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Riding around town, big horizons, hay bales, rundown strip malls, the outside of the Playgirl Ranch festooned with "Welcome Home Tim" handmade posters. The labor going into all of the posters being made in Dillon over the past few episodes should surely be entered into our GDP figures. Inside the Playgirl Ranch, Luke eats a cookie kind of aggressively. Poor boy. What else do you expect him to do when faced with the reality that his romantic rival is Tim Riggins? Tim drinks beer over by the sliding glass door when Becky approaches him and tells him that he looks lonely. Tim asks her what her boyfriend thinks about her working at The Landing Strip. She says he's fine with it, and tells him that it's good money. He tells her that there's better money in stripping, but she quickly says "I don't do that." Tim mutters, "Gotta do what you gotta do," in that special, judgey way of men who enjoy strip clubs but cannot deal with the women in their life having anything to do with one. Billy calls Tim over to blow out the candles on his welcome home cake, one of those primary-color-frosting Costco disasters.
Head over to the football field where East Dillon has just won the area playoffs a sweet 38-6. Major locker room celebrations, including some seriously nonchalant hair on Coach Taylor's head. He tells the kids that, at this point, State is theirs to lose, they are that good. They've got some problems, but -- and here Kyle Chandler gets real folksy, just like I like it -- "That was one hell of a performance out there, fellas." Coach calls the hobbled Buddy, Jr up to the whiteboard to change the number of games left until State. They all shout out the count, only 3 more games.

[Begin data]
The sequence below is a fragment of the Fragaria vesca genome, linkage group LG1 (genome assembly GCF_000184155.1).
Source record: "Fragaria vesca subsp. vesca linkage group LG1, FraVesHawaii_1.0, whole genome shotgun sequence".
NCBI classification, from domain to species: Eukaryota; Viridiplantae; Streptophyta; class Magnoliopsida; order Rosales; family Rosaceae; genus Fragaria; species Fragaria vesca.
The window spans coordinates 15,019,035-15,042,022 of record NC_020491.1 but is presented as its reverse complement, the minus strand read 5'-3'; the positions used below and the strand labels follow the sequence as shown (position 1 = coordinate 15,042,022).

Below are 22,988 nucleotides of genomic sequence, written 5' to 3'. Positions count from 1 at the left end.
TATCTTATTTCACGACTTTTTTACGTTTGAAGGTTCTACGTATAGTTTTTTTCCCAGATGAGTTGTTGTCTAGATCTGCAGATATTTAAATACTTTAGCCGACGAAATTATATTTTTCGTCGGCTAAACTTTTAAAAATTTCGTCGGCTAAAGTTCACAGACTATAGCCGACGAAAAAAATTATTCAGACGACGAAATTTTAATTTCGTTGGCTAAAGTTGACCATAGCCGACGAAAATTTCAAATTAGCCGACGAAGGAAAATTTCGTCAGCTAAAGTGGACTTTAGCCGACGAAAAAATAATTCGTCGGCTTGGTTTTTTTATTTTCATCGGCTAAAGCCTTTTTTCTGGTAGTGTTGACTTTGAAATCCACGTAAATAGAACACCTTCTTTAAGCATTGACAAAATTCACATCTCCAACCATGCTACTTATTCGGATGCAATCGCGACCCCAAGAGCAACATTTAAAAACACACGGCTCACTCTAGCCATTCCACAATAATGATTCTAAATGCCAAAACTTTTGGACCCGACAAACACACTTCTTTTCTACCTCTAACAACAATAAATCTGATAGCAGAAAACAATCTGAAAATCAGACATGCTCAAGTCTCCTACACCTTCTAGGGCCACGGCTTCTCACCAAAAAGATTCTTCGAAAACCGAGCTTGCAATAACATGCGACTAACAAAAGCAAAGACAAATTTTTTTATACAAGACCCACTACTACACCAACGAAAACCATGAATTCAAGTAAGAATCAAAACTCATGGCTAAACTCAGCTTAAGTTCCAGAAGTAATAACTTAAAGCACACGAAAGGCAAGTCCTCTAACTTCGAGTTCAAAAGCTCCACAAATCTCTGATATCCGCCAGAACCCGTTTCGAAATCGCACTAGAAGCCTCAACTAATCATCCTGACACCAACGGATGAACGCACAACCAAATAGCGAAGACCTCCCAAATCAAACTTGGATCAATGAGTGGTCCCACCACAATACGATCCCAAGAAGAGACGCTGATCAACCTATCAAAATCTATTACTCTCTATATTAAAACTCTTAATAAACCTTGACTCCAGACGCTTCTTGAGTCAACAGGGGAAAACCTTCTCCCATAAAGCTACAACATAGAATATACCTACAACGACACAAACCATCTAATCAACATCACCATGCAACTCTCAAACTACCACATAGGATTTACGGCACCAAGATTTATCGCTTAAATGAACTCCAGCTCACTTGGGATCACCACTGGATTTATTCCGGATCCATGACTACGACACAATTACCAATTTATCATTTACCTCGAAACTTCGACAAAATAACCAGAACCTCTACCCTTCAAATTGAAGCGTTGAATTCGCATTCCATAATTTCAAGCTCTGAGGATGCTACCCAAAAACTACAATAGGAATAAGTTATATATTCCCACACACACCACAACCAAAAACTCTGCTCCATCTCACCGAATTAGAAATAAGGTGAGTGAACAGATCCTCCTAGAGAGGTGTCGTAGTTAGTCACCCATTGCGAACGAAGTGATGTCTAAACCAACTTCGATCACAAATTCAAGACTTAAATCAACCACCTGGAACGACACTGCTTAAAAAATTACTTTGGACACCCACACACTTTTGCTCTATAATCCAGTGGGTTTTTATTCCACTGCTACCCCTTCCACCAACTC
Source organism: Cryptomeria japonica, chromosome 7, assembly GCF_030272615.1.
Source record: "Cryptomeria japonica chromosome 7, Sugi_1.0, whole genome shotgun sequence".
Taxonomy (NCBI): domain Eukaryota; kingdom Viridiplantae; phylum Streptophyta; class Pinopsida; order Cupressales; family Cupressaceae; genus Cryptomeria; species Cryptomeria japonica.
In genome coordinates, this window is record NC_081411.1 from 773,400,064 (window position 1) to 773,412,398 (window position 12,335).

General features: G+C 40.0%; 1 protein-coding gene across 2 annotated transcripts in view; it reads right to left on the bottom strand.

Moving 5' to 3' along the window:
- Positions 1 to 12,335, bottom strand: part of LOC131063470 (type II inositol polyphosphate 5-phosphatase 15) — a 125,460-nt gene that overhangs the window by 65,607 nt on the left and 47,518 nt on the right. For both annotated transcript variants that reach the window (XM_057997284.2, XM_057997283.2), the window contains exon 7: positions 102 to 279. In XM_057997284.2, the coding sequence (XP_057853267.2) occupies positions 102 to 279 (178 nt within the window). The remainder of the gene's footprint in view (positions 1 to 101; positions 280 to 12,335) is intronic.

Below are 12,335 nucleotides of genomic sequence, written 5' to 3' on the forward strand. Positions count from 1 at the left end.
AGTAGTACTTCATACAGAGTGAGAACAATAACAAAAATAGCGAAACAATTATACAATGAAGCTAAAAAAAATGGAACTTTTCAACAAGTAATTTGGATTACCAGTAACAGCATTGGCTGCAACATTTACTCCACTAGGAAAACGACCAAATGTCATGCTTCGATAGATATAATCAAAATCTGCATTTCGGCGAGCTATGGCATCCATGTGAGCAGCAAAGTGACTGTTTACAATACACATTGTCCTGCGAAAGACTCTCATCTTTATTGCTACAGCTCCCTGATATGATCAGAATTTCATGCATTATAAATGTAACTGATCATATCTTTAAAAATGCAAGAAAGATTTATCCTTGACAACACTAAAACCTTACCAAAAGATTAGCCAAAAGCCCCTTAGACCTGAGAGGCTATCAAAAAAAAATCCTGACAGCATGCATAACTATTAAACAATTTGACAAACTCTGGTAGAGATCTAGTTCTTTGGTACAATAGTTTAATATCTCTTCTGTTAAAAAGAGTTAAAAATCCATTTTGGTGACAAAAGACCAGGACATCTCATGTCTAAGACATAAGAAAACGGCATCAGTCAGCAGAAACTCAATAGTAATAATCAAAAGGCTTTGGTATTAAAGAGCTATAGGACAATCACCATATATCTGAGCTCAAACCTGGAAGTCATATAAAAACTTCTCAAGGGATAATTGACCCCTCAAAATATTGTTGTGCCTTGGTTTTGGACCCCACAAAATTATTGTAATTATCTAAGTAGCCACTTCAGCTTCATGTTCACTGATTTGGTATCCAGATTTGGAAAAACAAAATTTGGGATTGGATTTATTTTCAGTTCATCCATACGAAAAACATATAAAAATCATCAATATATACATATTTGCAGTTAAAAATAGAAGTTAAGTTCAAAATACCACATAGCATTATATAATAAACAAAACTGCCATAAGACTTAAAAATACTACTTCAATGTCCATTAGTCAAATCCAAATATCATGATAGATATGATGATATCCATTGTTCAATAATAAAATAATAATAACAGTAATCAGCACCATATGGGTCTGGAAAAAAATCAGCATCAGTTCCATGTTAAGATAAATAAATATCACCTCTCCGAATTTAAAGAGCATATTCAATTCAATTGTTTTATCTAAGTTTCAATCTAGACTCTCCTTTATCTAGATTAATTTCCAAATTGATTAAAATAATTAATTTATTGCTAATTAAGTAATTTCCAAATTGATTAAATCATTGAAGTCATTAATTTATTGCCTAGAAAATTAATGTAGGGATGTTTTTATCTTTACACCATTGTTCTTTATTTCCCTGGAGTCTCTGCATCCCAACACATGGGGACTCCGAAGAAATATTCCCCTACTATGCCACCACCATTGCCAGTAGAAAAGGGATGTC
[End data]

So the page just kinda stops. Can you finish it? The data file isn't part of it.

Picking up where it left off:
Levi walks purposefully into a meeting with East Dillon faculty and basically informs them that some of them won't have a job next semester. He's been in education for 27 years and he's never seen it like this before, there's no money. Crazy educators, always complaining about their gleaming coffers of gold. He asks department heads to go through their budgets and find ways to trim. Then he tells them to pray. As if God cares what teachers need; he's too busy changing Wikipedia pages to reflect whatever weird, inaccurate thing Bachmann/Palin just said. Cut over to Tami's office, where Laurel is fretting while Tami tries to calm her down. Tami's phone rings and she gestures Laurel out of her office. We hear her say "Oh! The Assistant Dean? Oh, well, yeah, I'm pretty open." Looks like Tami's feisty performance at the conference she went to last episode is paying off in job interviews! Later that evening, she's at home with Gracie and Coach talking about the "small school, kind of like the Ivies but not one of the Ivies up in the Northeast there...well Philadelphia, really." Coach mutters a bit in response while Tami keeps chatting on. They'll fly her up, and it sounds kind of fun, and it's a good college, and it's very flattering, and "Well, it might just be a hoot!" Coach is like, "Did you just say 'a hoot'" like probably teasing her about the old-fashioned usage, but all I heard in that phrase of Tami's is a woman trying to downplay her own potential. A noise outside the door has gotten progressively louder, sounding like boys shouting. Tami sighs and asks Coach to tell them they're just about to eat. He tells her to come to the door with him and she complains that she's got tomatoes all over her hands and he asks if she needs to do her hair all up, too. "Come on, honey!" The three of them open the front door to find the football team on their front lawn, running in place chanting "State! State! State!" The boys are all grins and sweat and Coach is all put-on curmudgeon, "What are y'all doin' in my yard?!" Luke shouts that they're getting stronger for him and Coach tells them to get out of his yard. Vince calls out for them all to break it down for Miz Taylor and they get into formation, waiting for Coach to start the play, at which point they all take off running down the street. The Taylors smile. And you marvel at how many different forms family can take.